Want to go into more depth? Cal undergrads can sign up online for a free 30-minute Research Advisory Service appointment.

How do I cite an eBook in my paper?

Electronic books come in a variety of forms. Some are accessed through our catalogs and databases and read over the Internet on a computer screen. Others can be downloaded to a computer and in some cases to mobile devices.

As the technologies of eBooks are evolving, so are the formats for citing them in footnotes and bibliographies. Here are guides to citing eBooks in the three most common styles:

For more information, see:

Thanks to Purdue University for permission to use their citation guides.

Can I get New York Times articles through the library?

In April 2011, the New York Times implemented a "paywall" on its website, nytimes.com. Under this policy [full details here], users can view a maximum of 20 articles per month without charge, but need to purchase a "digital subscription" to go beyond that limit.

Discounted individual subscription rates are available to students, faculty, and staff with email addresses ending in ".edu".

Beyond that, UC Berkeley is not able to provide special campuswide access to the nytimes.com website. However, we do subscribe to several databases that include full text articles from the New York Times along with many other newspapers. For links to these, see our News Databases.

These are available to anyone using our public computers. UC Berkeley students, faculty and staff members can also connect from off campus.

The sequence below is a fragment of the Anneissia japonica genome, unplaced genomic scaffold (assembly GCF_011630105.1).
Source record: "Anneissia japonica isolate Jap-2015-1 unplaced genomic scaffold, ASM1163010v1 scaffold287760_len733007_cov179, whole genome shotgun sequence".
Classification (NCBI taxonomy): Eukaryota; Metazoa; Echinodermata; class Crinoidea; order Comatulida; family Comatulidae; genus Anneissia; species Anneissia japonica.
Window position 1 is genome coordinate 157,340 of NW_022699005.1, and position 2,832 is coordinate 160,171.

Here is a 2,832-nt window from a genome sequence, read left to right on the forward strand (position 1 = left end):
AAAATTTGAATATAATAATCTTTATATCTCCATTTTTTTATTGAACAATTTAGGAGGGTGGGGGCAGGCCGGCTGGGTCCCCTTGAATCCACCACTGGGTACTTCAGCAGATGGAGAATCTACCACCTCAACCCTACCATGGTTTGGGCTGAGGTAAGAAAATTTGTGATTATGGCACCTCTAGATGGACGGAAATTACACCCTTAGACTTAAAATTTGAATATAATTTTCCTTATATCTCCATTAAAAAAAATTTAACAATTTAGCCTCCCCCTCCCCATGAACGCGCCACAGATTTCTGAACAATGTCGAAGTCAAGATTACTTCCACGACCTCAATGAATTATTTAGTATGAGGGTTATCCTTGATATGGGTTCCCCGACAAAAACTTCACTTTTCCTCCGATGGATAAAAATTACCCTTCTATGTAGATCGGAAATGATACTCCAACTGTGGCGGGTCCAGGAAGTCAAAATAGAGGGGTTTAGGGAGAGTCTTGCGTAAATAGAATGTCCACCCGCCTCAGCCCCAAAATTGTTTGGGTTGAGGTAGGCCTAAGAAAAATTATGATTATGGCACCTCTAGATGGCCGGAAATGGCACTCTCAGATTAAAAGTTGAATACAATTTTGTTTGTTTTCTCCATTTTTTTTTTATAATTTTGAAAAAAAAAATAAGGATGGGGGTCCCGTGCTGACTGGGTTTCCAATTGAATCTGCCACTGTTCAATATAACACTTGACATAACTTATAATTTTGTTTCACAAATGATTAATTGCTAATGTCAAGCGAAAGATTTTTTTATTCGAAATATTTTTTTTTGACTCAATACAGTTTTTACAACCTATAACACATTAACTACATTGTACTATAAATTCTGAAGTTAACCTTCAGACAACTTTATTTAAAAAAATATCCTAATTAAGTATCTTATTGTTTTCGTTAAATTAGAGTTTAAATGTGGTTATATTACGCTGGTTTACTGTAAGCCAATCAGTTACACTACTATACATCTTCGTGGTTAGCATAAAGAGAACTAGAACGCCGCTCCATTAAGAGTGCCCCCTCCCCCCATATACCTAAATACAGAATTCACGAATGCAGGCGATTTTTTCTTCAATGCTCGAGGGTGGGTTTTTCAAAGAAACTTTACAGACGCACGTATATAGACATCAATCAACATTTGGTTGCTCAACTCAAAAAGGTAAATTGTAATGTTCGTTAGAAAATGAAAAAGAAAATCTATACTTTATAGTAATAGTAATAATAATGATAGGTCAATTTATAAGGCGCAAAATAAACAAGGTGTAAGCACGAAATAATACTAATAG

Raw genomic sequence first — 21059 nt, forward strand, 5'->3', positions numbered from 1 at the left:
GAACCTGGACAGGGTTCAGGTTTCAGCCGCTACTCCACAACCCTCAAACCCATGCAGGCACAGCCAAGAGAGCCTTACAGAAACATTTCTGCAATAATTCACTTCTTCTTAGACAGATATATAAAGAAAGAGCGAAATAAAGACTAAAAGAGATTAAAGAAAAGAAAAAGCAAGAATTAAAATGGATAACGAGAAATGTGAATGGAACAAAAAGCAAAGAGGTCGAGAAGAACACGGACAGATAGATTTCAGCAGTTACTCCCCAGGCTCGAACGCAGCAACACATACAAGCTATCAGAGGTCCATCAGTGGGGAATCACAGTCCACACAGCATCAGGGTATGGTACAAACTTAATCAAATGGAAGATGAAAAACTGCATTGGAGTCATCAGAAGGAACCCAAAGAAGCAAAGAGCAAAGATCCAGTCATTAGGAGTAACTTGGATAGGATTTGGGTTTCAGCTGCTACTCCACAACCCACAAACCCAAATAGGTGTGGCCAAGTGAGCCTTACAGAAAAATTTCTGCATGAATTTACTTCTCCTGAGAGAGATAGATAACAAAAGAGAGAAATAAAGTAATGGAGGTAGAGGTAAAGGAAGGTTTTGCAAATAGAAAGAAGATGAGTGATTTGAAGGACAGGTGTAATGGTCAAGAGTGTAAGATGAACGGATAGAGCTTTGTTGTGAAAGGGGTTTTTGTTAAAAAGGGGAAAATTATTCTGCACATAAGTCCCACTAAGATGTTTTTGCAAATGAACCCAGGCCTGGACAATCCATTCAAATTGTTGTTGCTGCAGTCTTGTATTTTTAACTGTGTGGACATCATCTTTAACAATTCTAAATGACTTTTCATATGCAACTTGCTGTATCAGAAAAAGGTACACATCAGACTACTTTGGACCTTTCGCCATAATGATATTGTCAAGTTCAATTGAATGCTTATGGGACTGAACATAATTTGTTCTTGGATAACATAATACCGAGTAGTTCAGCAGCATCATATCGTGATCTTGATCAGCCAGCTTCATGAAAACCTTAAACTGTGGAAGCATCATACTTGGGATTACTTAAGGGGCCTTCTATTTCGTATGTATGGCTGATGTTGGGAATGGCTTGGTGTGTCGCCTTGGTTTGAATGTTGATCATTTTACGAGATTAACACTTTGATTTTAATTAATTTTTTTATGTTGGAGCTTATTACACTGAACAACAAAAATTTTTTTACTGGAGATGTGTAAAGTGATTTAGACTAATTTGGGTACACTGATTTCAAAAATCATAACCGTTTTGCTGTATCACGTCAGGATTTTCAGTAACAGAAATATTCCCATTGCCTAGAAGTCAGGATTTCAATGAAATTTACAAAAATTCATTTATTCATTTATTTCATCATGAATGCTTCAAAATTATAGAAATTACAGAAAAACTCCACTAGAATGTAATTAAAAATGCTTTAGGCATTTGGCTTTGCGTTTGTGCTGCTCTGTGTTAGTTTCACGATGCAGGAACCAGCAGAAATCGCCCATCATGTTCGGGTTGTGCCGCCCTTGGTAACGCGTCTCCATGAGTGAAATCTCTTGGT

For those wishing to read the Times on paper, the Morrison Library and the Newspapers & Microforms Library both have current issues.

How do I use the call numbers to find a book in the stacks?

Books and journals are arranged on our shelves according to the Library of Congress (LC) classification system. Each is assigned a unique call number based on its subject matter and other characteristics. Items on the same subject will often be grouped together.

Each call number consists of several elements. For example, consider:

TK
7881.6
M29
1993

  • The FIRST line, TK, is based on the broad subject of the book. Within Class T for technology, TK represents electrical engineering.
  • The SECOND line, 7881.6, defines the subject matter more finely. When looking for the book, read this as a whole number with a decimal component. In this example, TK7881.6 represents magnetic recording (a subdivision of TK— electrical engineering).
  • The THIRD line, M29, usually indicates author, but may also represent a further subject subdivision, geographic area, etc. There may also be a fourth line, formatted the same way. When looking for the book, read the numeric component as if it were preceded by a decimal point. In the example above, the numeric part of M29 should be read as ".29" (and the call number TK7881.6 M29 comes before TK7881.6 M4).